Improving Elasticsearch-Based Autocomplete

Introduction

Recently, I’ve investigated autocomplete functionality of our system as there were a lot of complaints that it was returning  irrelevant results. The approach we had taken was pretty naive: our backend wrapped query into wildcard symbols and executed it as query_string on fields __title, title and commonInfo.RealName. Index we’ve executed search upon contained entity with _title equal 3 foxes but autocomplete query 3 foxes suggested BRN-3 / QCK 3 / 19 foxes, AC d / 3 foxes, 3 BRW / 1 foxes. The exact match was nowhere in sight!

So I’ve chosen 3 foxes as my relevance baseline and turned my eye to specific Elasticsearch queries that facilitate autocomplete functionality.

Search as You Type

As the name implies, search as you type seemed a perfect fit for autocomplete functionality. To start off, I’ve changed the mapping of my __title field to search_as_you_type and performed bool_prefix query straight from the documentation.

{
  "_source": [
    "__title"
  ],
  "from": 0,
  "size": 3,
  "query": {
      "multi_match": {
      "query": "3 foxe",
      "type": "bool_prefix",
      "fields": [
        "__title",
        "__title.2gram",
        "__title.3gram"
      ]
    }
  }
}

Now this was better!

{
    "took": 21,
    "timed_out": false,
    "_shards": {
        "total": 33,
        "successful": 33,
        "skipped": 0,
        "failed": 0
    },
    "hits": {
        "total": {
            "value": 272,
            "relation": "eq"
        },
        "max_score": 4.5528774,
        "hits": [
            {
                "_index": "data",
                "_type": "_doc",
                "_id": "cdf7f3aded8745d1827e9c92dea1e8b7",
                "_score": 4.5528774,
                "_source": {
                    "__title": "3 oxe/ 3 foxes"
                }
            },
            {
                "_index": "data",
                "_type": "_doc",
                "_id": "1a42873cead94f18a31d0b102b4fbdcd",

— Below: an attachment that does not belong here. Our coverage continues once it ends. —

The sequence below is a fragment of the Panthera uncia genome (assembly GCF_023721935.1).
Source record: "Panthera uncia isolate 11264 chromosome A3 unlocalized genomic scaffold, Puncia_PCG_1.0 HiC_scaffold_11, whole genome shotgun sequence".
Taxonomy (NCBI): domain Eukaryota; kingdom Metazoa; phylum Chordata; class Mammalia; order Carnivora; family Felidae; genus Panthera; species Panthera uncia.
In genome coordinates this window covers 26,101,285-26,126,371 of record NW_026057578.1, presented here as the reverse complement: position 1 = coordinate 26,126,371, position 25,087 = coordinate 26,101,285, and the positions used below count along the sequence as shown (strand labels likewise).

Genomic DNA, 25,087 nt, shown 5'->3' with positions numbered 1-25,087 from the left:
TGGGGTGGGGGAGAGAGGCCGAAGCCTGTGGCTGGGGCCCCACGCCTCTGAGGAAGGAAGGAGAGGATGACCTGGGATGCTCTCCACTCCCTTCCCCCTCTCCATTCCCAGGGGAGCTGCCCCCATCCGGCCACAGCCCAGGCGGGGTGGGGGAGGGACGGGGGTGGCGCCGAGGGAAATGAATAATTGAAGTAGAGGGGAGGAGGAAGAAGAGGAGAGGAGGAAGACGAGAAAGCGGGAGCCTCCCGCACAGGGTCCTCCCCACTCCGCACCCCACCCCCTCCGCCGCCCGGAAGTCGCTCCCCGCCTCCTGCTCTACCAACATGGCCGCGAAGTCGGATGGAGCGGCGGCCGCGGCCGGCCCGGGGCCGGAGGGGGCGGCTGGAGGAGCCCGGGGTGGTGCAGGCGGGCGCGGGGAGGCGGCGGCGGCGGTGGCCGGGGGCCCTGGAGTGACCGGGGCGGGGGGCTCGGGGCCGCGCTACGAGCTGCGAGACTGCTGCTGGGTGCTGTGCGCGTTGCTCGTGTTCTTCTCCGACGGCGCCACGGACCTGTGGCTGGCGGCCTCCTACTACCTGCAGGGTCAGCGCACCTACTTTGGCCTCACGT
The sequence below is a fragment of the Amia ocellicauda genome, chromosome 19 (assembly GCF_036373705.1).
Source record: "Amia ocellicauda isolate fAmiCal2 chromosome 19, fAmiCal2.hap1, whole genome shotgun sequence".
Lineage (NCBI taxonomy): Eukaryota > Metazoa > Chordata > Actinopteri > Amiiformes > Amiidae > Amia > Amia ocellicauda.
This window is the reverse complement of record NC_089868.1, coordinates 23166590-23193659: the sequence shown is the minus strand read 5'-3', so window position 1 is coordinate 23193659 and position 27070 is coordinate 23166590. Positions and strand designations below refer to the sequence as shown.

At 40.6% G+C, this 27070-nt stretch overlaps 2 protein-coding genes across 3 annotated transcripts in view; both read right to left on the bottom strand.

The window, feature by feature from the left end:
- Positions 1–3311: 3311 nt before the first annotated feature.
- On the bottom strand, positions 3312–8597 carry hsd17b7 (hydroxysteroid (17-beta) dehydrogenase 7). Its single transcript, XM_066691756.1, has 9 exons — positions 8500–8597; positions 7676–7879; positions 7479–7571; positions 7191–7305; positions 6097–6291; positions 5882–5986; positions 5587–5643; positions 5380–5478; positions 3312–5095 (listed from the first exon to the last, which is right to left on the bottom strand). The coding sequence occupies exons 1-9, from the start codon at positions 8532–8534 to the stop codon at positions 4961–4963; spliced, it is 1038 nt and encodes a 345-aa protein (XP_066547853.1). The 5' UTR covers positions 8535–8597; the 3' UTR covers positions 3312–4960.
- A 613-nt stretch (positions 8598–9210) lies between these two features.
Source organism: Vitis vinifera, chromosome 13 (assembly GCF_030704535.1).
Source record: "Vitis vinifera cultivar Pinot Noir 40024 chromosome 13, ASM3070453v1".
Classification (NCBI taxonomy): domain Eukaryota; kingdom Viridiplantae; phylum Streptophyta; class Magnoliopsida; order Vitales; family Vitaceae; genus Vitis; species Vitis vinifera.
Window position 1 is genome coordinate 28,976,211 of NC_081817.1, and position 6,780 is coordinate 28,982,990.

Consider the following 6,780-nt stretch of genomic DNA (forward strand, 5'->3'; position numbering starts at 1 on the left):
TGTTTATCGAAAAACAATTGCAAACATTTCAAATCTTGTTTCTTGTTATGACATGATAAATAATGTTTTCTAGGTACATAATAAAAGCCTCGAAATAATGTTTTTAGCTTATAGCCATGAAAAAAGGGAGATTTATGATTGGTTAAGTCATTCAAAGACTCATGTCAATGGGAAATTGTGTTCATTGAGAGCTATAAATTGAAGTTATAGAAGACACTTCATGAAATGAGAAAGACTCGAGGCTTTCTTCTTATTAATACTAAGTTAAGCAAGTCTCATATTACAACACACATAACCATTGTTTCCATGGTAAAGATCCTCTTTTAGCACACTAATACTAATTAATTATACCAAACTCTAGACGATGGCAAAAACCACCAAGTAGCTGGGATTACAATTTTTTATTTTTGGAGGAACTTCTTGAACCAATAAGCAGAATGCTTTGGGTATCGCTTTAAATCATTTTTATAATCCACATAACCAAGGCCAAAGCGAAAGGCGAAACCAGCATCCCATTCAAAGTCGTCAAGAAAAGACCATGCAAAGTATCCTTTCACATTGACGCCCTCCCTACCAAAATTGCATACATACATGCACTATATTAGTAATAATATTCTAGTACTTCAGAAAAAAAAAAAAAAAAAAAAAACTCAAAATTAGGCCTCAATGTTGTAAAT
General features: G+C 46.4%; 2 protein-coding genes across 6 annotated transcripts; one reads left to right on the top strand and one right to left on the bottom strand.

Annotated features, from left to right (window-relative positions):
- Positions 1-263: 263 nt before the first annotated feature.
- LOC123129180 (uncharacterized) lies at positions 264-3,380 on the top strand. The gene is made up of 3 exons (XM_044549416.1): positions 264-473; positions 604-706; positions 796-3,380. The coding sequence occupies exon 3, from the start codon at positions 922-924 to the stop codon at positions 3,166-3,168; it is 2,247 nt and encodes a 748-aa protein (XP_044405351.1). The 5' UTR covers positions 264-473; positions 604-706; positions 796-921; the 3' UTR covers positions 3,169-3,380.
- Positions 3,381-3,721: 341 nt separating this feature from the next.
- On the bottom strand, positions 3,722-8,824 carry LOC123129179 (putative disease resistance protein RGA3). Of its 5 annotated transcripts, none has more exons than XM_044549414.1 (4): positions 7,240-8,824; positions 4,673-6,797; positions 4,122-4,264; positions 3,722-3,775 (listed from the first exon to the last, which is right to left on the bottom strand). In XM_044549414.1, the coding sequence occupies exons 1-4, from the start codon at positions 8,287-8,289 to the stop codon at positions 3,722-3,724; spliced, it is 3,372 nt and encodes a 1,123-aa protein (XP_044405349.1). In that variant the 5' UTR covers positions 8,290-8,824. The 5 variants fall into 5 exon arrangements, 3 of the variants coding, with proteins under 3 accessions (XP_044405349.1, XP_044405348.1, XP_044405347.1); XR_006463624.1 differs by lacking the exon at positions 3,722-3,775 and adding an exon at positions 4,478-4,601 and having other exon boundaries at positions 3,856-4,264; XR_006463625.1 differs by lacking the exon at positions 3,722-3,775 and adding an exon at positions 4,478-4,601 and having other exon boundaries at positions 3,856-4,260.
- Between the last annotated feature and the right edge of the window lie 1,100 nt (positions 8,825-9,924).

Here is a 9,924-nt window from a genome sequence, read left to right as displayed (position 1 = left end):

"_score": 4.285463,
                "_source": {
                    "__title": "3 foxes"
                }
            },
            {
                "_index": "data",
                "_type": "_doc",
                "_id": "6f1588bbe1a440028af1de4337bf8fac",
                "_score": 3.9906564,
                "_source": {
                    "__title": "9 mfx/ 3 oxe/ 3 foxes"
                }
            }
        ]
    }
}

But still, it was not good enough since the exact match was only second. Since out of the box solutions didn’t help, I’ve decided to read on about search_as_you_type mapping and n-gram fields. After reading for a while, I’ve learned that n-grams are basically sequences of words extracted from the text mixed in a random order which allows searching words out of order in my autocomplete query. The downside of this is that Elasticsearch cluster consumes extra memory to store n-grams which may affect cluster state. And fancy search_as_you_type mapping just means that n-gram fields are created automatically.

Since typing out-of-order words wasn’t my use case, I’ve decided not to mess with it and improve my relevance query-time instead of index-time.

Match Phrase Query

In order to boost exact match relevance, I’ve switched to match phrase prefix query.

{
  "_source": [
    "__title"
  ],
  "from": 0,
  "size": 3,
  "query": {
    "match_phrase_prefix": {
      "__title": {
        "query": "3 foxe"
      }
    }
  }
}

Now that was what I was looking for!

{
    "took": 10,
    "timed_out": false,
    "_shards": {
        "total": 33,
        "successful": 33,
        "skipped": 0,
        "failed": 0
    },
    "hits": {
        "total": {
            "value": 28,
            "relation": "eq"
        },
        "max_score": 12.053555,
        "hits": [
            {
                "_index": "data",
                "_type": "_doc",
                "_id": "1a42873cead94f18a31d0b102b4fbdcd",
                "_score": 12.053555,
                "_source": {
                    "__title": "3 foxes"
                }
            },
            //omited for brevity
        ]
    }
}

Can we wrap up at this point? Not so soon! As you may recall, our autocomplete functionality uses 3 fields, but we’ve examined only one of them. So how do we combine multiple fields? Since match_phrase_prefix doesn’t support multiple fields, the first guess was the plain old bool query.

{
   "_source":[
      "__title",
      "title",
      "commonInfo.RealNameShort"
   ],
   "explain":false,
   "from":0,
   "size":3,
   "query":{
      "bool":{
         "should":[
            {
               "match_phrase_prefix":{
                  "__title":{
                     "query":"3 foxe"
                  }
               }
            },
            {
               "match_phrase_prefix":{